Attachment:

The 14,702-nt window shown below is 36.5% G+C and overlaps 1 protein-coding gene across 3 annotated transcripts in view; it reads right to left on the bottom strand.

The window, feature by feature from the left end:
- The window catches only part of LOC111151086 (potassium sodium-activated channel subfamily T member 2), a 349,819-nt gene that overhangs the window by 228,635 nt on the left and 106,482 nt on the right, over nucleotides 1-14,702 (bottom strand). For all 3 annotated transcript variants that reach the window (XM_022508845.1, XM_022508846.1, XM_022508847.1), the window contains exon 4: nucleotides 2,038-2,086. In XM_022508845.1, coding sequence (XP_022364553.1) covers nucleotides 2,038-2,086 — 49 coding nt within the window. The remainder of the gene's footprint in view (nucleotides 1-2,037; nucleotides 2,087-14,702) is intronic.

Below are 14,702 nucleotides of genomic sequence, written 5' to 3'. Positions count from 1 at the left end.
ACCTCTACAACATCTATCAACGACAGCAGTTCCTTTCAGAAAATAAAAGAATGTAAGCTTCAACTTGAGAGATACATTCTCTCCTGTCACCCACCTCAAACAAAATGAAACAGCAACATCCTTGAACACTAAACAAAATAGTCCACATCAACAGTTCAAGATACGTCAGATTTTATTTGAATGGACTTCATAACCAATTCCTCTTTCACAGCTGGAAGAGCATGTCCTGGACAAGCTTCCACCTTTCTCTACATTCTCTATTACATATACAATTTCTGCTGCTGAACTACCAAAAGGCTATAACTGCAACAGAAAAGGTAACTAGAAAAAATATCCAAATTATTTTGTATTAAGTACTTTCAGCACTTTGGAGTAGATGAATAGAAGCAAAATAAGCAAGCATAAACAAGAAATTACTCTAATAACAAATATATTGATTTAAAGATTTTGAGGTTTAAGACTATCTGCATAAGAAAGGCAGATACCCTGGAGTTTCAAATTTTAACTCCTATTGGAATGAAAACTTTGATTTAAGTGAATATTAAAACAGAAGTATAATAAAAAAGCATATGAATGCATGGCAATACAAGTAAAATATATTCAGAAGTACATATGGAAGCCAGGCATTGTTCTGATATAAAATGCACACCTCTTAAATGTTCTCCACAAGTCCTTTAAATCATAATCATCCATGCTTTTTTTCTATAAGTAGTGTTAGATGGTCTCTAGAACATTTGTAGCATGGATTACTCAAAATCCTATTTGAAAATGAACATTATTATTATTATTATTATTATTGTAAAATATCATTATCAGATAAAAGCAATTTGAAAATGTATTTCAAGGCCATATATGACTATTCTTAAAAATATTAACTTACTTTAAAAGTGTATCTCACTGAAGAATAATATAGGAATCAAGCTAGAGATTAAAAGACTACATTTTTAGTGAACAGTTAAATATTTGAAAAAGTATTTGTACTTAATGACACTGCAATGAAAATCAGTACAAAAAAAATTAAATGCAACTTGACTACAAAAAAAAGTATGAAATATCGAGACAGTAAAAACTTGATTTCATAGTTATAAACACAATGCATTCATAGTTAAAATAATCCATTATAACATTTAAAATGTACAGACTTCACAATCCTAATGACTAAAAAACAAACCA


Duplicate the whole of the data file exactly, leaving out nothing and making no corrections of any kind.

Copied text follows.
The 14,702-nt window shown below is 36.5% G+C and overlaps 1 protein-coding gene across 3 annotated transcripts in view; it reads right to left on the bottom strand.

The window, feature by feature from the left end:
- The window catches only part of LOC111151086 (potassium sodium-activated channel subfamily T member 2), a 349,819-nt gene that overhangs the window by 228,635 nt on the left and 106,482 nt on the right, over nucleotides 1-14,702 (bottom strand). For all 3 annotated transcript variants that reach the window (XM_022508845.1, XM_022508846.1, XM_022508847.1), the window contains exon 4: nucleotides 2,038-2,086. In XM_022508845.1, coding sequence (XP_022364553.1) covers nucleotides 2,038-2,086 — 49 coding nt within the window. The remainder of the gene's footprint in view (nucleotides 1-2,037; nucleotides 2,087-14,702) is intronic.

Below are 14,702 nucleotides of genomic sequence, written 5' to 3'. Positions count from 1 at the left end.
ACCTCTACAACATCTATCAACGACAGCAGTTCCTTTCAGAAAATAAAAGAATGTAAGCTTCAACTTGAGAGATACATTCTCTCCTGTCACCCACCTCAAACAAAATGAAACAGCAACATCCTTGAACACTAAACAAAATAGTCCACATCAACAGTTCAAGATACGTCAGATTTTATTTGAATGGACTTCATAACCAATTCCTCTTTCACAGCTGGAAGAGCATGTCCTGGACAAGCTTCCACCTTTCTCTACATTCTCTATTACATATACAATTTCTGCTGCTGAACTACCAAAAGGCTATAACTGCAACAGAAAAGGTAACTAGAAAAAATATCCAAATTATTTTGTATTAAGTACTTTCAGCACTTTGGAGTAGATGAATAGAAGCAAAATAAGCAAGCATAAACAAGAAATTACTCTAATAACAAATATATTGATTTAAAGATTTTGAGGTTTAAGACTATCTGCATAAGAAAGGCAGATACCCTGGAGTTTCAAATTTTAACTCCTATTGGAATGAAAACTTTGATTTAAGTGAATATTAAAACAGAAGTATAATAAAAAAGCATATGAATGCATGGCAATACAAGTAAAATATATTCAGAAGTACATATGGAAGCCAGGCATTGTTCTGATATAAAATGCACACCTCTTAAATGTTCTCCACAAGTCCTTTAAATCATAATCATCCATGCTTTTTTTCTATAAGTAGTGTTAGATGGTCTCTAGAACATTTGTAGCATGGATTACTCAAAATCCTATTTGAAAATGAACATTATTATTATTATTATTATTATTGTAAAATATCATTATCAGATAAAAGCAATTTGAAAATGTATTTCAAGGCCATATATGACTATTCTTAAAAATATTAACTTACTTTAAAAGTGTATCTCACTGAAGAATAATATAGGAATCAAGCTAGAGATTAAAAGACTACATTTTTAGTGAACAGTTAAATATTTGAAAAAGTATTTGTACTTAATGACACTGCAATGAAAATCAGTACAAAAAAAATTAAATGCAACTTGACTACAAAAAAAAGTATGAAATATCGAGACAGTAAAAACTTGATTTCATAGTTATAAACACAATGCATTCATAGTTAAAATAATCCATTATAACATTTAAAATGTACAGACTTCACAATCCTAATGACTAAAAAACAAACCA